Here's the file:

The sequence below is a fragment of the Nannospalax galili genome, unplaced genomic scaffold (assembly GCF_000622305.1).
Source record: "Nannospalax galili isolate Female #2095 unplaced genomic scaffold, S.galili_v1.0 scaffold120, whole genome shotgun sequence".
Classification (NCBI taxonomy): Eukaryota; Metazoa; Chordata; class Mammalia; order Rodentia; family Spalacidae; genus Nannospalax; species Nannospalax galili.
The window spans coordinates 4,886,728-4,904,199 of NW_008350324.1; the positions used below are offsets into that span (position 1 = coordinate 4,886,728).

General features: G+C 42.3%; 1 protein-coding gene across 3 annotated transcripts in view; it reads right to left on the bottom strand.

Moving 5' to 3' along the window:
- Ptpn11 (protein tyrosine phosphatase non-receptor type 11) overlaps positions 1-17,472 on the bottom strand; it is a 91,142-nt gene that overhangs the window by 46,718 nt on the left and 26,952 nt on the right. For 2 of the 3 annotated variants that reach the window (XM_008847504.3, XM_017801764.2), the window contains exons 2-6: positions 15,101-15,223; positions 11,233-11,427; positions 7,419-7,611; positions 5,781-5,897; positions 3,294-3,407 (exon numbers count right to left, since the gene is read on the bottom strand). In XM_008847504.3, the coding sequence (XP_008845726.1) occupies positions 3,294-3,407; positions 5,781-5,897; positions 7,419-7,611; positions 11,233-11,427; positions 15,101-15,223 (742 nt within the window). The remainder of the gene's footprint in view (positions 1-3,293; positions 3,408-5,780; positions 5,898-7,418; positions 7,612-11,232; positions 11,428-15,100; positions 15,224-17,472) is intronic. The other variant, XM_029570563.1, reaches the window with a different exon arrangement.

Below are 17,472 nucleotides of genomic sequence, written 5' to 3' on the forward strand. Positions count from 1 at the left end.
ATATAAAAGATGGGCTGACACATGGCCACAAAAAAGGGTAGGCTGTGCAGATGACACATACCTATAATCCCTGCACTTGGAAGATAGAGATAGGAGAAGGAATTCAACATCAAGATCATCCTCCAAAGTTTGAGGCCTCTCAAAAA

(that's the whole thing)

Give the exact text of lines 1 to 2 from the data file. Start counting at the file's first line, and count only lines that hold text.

The sequence below is a fragment of the Nannospalax galili genome, unplaced genomic scaffold (assembly GCF_000622305.1).
Source record: "Nannospalax galili isolate Female #2095 unplaced genomic scaffold, S.galili_v1.0 scaffold120, whole genome shotgun sequence".